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Re: Changing upload speed while a transfer is active

From: <>
Date: Fri, 23 Jan 2009 04:13:38 +0100


Daniel Stenberg wrote:
>> To solve this I guess I'll need to change the speed calculation based
>> on some sliding window average and not based on the entire transfer.
>> Before I start playing around with the transfer speed calculation code
>> to achieve this, I'd like to know why a cumulative average approach
>> was chosen in the first place.
> I think we did it that way simply because it was simple and not too wrong.
> I would agree that a sliding window probably is a better approach, and
> in case you want to change the speed limitation in the middle it'd be
> more or less required.

as I've been looking into limiting a tcp connections outbound traffic
lately, I'll share my experince, as I initially had problems with
bursts, wanted to avoid unnecessary syscalls and keep the memory
overhead at a minimum.

I choose 1 second as sliding window, and started with a *real* sliding
window, wget gave me a good idea how to do better, therefore my approach
is at least similar to wget, but as wget is blocking io this might be
usefull anyway.

I used libev for polling and timers.
Timing is in milliseconds.

Before sending I calculate how much we are allowed to send,
the function used is "connection_throttle" which is attached.

Basically, connection_throttle takes the "current" time, and calculates
the timespan of the current window, called "delta".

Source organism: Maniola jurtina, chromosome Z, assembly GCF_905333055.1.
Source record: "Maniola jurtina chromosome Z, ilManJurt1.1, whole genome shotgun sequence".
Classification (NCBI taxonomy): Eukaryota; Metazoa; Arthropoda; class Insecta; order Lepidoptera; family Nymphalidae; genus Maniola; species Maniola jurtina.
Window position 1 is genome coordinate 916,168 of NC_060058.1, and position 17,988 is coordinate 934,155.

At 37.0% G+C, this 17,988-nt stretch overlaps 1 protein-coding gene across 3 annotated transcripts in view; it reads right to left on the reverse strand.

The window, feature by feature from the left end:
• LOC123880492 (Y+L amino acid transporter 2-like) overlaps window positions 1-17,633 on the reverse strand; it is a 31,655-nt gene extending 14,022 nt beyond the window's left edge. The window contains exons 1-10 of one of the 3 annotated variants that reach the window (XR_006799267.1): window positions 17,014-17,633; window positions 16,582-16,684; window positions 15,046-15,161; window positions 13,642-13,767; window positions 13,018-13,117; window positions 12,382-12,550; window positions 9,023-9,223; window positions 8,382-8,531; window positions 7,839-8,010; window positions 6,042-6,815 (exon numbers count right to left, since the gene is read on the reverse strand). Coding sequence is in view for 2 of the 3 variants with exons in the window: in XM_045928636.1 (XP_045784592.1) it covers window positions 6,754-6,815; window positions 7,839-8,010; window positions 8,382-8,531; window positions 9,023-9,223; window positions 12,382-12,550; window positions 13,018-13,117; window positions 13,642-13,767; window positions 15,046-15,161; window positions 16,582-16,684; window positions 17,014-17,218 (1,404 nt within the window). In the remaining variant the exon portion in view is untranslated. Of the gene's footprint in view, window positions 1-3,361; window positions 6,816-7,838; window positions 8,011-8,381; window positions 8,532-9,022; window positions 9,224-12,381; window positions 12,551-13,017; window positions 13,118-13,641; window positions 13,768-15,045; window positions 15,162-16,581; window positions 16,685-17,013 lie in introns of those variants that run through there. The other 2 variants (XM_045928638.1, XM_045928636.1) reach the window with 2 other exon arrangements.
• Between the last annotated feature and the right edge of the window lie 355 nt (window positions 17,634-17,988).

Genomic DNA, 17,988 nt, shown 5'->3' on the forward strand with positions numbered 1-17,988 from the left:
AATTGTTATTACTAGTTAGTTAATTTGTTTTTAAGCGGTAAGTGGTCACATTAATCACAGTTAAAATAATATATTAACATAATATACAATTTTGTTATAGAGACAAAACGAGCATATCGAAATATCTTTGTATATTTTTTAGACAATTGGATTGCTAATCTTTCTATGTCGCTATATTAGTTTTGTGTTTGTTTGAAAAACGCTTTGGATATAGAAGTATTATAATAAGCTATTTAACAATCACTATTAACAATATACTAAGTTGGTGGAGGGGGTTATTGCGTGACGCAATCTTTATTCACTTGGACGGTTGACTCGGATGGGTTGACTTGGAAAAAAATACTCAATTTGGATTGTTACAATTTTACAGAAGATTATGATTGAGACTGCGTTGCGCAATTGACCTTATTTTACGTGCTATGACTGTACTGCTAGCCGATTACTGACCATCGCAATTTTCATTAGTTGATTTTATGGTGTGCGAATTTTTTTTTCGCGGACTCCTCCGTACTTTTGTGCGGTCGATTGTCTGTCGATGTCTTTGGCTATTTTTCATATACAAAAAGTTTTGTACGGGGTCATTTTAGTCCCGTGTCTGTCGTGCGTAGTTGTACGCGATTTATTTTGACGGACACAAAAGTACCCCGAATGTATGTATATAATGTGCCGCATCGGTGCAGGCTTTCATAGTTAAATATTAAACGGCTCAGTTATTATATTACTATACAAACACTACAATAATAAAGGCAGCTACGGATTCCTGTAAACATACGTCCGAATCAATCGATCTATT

Then we calculate how much time the max_rate "expect" us to spend
sending that data.

Then we calculate the number of bytes we can sent using delta + 125ms *

If the expected value (expect) for the timespan to send data is larger
than the real value (delta), we already sent to much.
To avoid "microsleeps" of the form expect - delta < 200ms,
we ignore the fact that we already sent to much, but store expect-delta
as sleep_adjust for later use and sent the number of bytes we calculated
if we are allowed to sent more than 0 bytes.

If our sleep time is larger than 200ms, or we could not sent at least
one byte, we sleep, at least 200ms, adding the sleep_adjust from
previous runs.
So we suspend sending data on this connection, and install a timer which
will "wake up" the connection after 200ms+sleep_adjust to continue
sending data.

If the expected value (expect) is smaller than the used time, we can
still send data.
To send enough, we add data for the next 250ms, using

All counters are reset if the last sliding window start is older than 1s.

If we sent something, we update the number of bytes we already sent.

The magic numbers, 125, 200, 250.
I wanted the packets sent to be as large as possible, avoiding header
overhead, avoiding syscalls, avoiding sysload.
Therefore we sent more than we are allowed to given to a certain
threshold, and then we sleep, suspend sending, and continue.
For sleeping, sleep as long as possible, the longer we sleep, the larger
will be the next send.
Additionally I wanted to avoid getting the current time each time it was
required, as it is another syscall.
Therefore I used a "current" time which gets updated all 25ms by the
Therefore these magic numbers are by try and error.

The result does not draw a straight line when looking at throughput, but
it does a fairly good job with the minimum overhead required.

Of course one can transfer data with more exactly the allowed rate, but
the smaller the packets get, the worse for the network and system.
Therefore I prefer'd the slightly less accurate and more complex version
which sends too much at a time in large packets and sleeps in between to
keep the max rate.

The code which does the job for me is attached, does not compile as it
is only an excerpt.
I added some printfs to 'clarify' things,
removed parts from the struct definitions which are not required
and commented the positions where the gettimeoftheday would be required
if we did not use the .25ms resolution,
might be a useful reference to get something like this into curl.


Received on 2009-01-23